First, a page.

Learning about kidney disease
In 1997, Gracie Castro faced the first of a succession of choices, all of which remain as relevant to her day-to-day living as the day she made them.
She learned she had kidney disease, and her first choice centered on where to receive the renal replacement therapy she would need to keep her alive. She picked Fresenius Medical Care Chula Vista, close to her family’s home in Bonita, California. But kidney patients need much more than dialysis, and Gracie knew her attitude, actions and spiritual faith would have a direct effect on how she managed her illness for the long haul.
Facing challenges with advice and support
When Gracie first became sick, her nephrologist advised her that her church could provide valuable support. Gracie believed it was additionally up to her to chart the best approach to her specific care needs and she chose to learn as much as possible about kidney disease and her life on dialysis.
“My main concern was to stay healthy. It isn’t just one thing, one vitamin or one medication. It’s a number of things all pulling together to a healthier life. I didn’t let the lack of knowledge rob me (of being) a healthier me.”
On an ongoing basis, Gracie asks questions of her dialysis health care team, including her doctor, nurses, patient care technician, dietitian and social worker. She follows her renal diet, takes medication as her doctor recommends, exercises and stays active. She also chose to pay her knowledge forward and joined Fresenius Medical Care North America’s Patient Advisory Board when it was created in 2009. She and fellow board members meet monthly with Clinical Services staff to share advice on patient education programs.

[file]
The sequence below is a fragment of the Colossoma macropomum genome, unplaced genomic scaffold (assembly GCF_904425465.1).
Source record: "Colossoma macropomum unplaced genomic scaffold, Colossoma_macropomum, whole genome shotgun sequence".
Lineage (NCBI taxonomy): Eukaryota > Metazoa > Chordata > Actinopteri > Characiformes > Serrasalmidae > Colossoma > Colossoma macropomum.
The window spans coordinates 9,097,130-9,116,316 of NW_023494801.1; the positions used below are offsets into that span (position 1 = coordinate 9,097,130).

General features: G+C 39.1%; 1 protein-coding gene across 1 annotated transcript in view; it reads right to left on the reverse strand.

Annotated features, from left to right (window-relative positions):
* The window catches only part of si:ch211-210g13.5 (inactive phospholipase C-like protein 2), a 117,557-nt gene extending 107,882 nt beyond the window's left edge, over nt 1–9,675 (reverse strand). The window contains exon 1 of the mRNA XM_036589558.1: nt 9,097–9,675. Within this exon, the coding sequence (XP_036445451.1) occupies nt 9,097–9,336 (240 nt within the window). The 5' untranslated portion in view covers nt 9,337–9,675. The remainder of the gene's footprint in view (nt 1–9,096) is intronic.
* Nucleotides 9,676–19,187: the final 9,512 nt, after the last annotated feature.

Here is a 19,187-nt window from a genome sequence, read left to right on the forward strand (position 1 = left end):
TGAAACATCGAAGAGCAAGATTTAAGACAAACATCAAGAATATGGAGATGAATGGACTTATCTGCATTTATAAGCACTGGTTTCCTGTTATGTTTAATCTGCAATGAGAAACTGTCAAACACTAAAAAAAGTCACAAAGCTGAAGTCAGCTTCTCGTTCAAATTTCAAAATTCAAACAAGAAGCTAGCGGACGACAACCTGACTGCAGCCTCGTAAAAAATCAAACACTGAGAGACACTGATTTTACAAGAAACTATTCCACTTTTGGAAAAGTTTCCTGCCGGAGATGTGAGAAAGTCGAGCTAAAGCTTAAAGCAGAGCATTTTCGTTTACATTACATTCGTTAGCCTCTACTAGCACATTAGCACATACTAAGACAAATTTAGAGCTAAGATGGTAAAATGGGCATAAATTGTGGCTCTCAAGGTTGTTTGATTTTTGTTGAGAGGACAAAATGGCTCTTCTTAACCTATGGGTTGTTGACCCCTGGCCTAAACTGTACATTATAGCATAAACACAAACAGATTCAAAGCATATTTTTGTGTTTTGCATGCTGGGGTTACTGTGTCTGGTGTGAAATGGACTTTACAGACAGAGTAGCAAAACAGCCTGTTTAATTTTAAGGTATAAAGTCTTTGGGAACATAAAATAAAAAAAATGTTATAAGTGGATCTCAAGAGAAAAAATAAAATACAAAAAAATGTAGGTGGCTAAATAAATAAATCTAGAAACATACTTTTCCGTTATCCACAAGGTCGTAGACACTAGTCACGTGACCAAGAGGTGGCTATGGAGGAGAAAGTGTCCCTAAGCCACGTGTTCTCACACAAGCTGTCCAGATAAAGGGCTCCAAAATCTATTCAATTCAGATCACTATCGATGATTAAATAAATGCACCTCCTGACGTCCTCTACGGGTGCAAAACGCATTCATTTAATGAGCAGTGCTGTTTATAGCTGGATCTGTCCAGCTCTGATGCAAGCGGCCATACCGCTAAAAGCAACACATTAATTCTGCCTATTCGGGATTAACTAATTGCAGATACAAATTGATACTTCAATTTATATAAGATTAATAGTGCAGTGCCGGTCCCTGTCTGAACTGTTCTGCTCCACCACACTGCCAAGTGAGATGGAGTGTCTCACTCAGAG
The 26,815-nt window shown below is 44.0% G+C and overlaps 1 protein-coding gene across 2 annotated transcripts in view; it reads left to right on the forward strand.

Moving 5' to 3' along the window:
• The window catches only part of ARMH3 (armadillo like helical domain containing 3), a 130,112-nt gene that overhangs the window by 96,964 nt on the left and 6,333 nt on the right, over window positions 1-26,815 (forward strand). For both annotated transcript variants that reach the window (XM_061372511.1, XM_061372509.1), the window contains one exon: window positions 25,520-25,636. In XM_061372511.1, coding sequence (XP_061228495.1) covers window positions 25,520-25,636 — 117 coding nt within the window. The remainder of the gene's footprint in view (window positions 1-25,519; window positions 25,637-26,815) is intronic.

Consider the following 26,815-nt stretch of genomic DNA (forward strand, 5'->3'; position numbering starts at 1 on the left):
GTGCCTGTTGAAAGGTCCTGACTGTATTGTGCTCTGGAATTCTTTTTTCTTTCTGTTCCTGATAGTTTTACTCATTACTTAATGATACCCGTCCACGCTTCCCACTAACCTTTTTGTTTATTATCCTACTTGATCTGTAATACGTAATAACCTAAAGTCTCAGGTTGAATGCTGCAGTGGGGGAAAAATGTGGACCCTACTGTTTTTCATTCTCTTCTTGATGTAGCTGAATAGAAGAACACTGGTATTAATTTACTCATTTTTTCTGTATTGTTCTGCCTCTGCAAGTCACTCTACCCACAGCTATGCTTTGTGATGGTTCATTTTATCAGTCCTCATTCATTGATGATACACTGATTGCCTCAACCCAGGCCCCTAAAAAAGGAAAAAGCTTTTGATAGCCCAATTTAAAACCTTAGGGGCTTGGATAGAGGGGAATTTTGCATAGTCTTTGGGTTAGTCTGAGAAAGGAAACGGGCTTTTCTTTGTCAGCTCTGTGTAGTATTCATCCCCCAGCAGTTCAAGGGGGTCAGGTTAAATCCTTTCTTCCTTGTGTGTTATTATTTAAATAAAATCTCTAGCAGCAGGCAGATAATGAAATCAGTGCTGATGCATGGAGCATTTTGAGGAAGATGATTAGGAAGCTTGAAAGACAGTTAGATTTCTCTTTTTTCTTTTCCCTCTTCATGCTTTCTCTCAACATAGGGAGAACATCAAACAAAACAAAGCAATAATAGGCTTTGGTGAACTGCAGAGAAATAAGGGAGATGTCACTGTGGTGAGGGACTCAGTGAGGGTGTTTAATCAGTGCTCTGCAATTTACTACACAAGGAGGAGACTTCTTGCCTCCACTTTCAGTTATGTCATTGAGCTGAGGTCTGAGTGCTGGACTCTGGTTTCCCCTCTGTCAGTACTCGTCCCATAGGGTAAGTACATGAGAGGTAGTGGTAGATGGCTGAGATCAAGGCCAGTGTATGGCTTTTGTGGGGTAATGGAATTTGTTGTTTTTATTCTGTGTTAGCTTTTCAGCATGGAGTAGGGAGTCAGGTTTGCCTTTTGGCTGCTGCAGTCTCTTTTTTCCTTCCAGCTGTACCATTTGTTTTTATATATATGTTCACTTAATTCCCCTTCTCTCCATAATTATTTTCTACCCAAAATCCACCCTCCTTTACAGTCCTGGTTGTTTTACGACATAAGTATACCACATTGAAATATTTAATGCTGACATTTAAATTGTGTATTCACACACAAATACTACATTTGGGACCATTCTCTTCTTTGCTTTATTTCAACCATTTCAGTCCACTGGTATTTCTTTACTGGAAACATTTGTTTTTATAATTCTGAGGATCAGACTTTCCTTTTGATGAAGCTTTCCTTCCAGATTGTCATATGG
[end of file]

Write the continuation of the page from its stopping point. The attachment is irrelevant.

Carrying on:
Looking to the future
“As a Fresenius Medical Care Patient Advisory Board member, I’m glad to be able to participate in the improvement of quality care within the dialysis clinics. As a dialysis patient, providing ideas and input makes a difference in the quality of care for now and the future.”
Gracie’s appreciation for the present moment and plans for the future lends itself to an active life with her husband, Tony, and their three sons and 15 grandchildren. It also keeps her engaged in her community and her hobbies, including travel.
“I can still live a fulfilled life and focus on the things I can do and be energized in a different direction,” she says. “A positive attitude makes a difference when having a demanding disease and is a way of staying encouraged and living one day at a time with hope for tomorrow.”